Woman sets up fraudulent scheme at her workplace
A gambling addict in England has been jailed after submitting hundreds of different fake invoices worth a total of £77,000 ($100,540). Most of the funds were used to feed a gambling addiction that had “spiraled out of control.”
Pauline Leeming was found to have been altering the accounts at a family business in Leeds. An investigation by the company accountants eventually led them to uncover the discrepancies.
a gambling addiction that had “spiraled out of control”
The 40-year-old initially got personal bank loans to continue financing her gambling habit and pay back previous gambling debts. But when the debt sum quickly got out of hand, she began submitting fake invoices at her workplace.
Jail sentence for the offender
As a result of the fraud, the mother-of-three got a 20-month prison sentence from Judge Jonathan Rose.
The judge admitted it was the gambling addiction that led Leeming to commit fraud, noting that she had never had any trouble with the law in the past. However, her offense was still considered a gross breach of trust and needed to be punished.
Judge Rose added that Leeming’s fraudulent practice would have been maintained and gotten worse if she had not been caught. He told the defendant:
You have lost a great deal from your offending and I’m afraid you must now lose your liberty.”
Insights into Leeming’s fraud
Leeming had been working as a director of Paul Smith Plasterers, a firm based in Leeds. Over a 16-month period spanning February 2016 to June 2017, she submitted almost 300 fraudulent invoices via her workplace.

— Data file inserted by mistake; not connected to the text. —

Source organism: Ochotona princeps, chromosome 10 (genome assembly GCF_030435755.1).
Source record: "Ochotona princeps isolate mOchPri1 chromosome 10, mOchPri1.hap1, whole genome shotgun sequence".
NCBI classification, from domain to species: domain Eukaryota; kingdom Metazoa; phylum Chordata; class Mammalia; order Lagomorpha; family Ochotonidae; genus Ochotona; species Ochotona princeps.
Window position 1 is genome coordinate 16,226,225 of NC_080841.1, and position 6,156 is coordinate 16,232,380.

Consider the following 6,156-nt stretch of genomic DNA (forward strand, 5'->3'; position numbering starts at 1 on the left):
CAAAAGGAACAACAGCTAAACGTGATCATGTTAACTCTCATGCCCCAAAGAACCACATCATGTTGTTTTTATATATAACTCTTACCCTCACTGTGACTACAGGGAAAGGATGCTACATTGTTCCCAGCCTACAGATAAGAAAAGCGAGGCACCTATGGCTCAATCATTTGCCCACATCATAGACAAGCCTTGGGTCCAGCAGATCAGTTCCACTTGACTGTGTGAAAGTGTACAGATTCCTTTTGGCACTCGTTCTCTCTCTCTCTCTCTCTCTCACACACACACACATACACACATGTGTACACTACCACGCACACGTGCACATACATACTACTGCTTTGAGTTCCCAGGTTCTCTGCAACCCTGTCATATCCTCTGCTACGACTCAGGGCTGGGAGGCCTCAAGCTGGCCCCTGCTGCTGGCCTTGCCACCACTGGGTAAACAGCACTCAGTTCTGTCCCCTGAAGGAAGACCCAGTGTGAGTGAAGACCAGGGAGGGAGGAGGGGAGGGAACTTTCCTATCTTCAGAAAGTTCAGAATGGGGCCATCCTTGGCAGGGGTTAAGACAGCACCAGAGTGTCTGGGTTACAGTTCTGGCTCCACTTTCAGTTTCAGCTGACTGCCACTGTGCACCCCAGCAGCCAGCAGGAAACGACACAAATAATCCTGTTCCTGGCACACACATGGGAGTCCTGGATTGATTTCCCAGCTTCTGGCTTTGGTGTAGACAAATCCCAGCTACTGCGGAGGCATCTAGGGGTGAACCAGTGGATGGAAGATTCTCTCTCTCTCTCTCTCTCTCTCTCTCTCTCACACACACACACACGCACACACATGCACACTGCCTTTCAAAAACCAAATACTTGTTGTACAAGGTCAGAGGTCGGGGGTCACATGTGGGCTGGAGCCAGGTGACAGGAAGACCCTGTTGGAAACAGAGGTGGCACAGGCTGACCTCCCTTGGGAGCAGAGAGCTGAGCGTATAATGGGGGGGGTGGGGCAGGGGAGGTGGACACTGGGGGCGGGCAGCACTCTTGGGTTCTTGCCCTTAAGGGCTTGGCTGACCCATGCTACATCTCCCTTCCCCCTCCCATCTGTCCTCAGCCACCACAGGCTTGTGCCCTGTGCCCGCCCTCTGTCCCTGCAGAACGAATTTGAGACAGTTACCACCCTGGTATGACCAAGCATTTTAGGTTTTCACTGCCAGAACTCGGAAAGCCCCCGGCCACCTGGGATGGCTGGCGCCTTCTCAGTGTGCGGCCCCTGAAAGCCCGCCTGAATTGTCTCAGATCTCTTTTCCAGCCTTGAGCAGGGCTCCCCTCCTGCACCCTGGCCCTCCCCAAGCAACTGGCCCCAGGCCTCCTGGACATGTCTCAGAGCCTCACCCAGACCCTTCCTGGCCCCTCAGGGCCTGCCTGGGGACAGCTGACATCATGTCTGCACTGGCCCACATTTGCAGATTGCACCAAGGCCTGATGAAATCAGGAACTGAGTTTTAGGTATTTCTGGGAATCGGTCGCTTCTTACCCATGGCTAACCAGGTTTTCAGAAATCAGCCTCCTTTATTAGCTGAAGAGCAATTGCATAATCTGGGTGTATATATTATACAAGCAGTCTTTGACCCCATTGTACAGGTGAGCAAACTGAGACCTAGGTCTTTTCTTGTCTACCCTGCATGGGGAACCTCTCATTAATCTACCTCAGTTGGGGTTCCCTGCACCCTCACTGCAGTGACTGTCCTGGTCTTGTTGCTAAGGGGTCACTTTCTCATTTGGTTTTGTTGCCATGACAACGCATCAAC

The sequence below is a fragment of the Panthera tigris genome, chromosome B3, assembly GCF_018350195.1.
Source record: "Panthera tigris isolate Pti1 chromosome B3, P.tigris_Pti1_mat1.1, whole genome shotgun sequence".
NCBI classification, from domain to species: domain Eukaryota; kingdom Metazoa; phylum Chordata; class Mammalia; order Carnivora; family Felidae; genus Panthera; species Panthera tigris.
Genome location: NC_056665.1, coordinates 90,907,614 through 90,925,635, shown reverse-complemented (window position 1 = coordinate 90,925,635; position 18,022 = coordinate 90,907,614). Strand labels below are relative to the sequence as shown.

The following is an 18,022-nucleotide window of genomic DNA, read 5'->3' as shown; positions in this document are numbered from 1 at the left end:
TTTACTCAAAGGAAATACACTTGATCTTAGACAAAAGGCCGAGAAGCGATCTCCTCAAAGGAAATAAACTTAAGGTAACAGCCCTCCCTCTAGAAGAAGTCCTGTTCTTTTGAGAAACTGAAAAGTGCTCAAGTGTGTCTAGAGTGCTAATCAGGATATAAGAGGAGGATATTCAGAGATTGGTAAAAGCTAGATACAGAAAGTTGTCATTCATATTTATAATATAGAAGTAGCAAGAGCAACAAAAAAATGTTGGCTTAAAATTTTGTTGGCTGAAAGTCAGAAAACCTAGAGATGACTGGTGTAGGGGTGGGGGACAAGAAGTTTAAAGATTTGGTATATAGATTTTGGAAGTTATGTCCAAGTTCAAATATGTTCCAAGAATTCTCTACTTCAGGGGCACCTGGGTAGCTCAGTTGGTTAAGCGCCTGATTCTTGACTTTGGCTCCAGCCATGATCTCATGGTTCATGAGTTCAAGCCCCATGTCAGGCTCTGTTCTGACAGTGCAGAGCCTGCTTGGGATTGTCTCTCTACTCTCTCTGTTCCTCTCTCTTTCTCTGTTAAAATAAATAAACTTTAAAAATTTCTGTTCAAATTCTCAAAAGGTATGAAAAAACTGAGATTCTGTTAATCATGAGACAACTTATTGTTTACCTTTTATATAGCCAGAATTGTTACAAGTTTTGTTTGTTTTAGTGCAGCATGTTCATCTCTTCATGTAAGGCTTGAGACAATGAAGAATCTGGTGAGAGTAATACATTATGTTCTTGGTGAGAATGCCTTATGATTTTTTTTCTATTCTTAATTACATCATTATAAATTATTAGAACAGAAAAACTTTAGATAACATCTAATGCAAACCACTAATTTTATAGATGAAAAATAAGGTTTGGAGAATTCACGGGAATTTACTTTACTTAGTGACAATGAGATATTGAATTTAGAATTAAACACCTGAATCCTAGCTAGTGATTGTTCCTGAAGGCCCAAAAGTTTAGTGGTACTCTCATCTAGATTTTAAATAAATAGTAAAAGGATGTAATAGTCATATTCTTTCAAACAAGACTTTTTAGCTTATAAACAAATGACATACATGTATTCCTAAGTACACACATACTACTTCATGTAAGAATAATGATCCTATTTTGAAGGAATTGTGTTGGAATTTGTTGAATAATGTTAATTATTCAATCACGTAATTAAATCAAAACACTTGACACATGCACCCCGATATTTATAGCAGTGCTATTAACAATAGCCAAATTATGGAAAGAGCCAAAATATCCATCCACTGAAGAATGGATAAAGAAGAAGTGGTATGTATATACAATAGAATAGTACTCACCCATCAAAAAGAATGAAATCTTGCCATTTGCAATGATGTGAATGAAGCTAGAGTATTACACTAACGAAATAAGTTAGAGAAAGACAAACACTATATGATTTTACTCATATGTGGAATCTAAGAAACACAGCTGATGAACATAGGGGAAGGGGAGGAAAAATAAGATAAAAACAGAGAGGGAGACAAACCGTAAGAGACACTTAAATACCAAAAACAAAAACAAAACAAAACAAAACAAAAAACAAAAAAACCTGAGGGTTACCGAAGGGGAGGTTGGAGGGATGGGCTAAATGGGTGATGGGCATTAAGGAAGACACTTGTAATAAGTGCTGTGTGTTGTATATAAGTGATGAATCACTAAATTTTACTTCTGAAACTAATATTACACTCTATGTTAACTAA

Leeming would tweak existing purchase invoices to issue fake ones. This resulted in a VAT liability bill worth £77,000 ($100,540) for the company.
The aftermath of the case
Pauline Leeming pleaded guilty for the VAT fraud offense during the case being heard at the Bradford Crown Court. However, there was no decision made on whether the fraud constituted theft from the company.
Since the discovery of her wrongdoing, Leeming has been undergoing counseling to help her overcome her gambling addiction. She has had numerous relapses involving sums of between £10 ($13.06) and £20 ($26.12). Her family now monitors her online bank accounts to ensure she is not gambling online.
Leeming has also self-excluded from online gambling platforms. She has since resigned from her position at the company. According to her legal team, she is remorseful about the damage she has caused.
Judge Rose said Pauline Leeming should have asked her family or an agency for help when she was struggling with addiction issues. Her marriage has since broken up.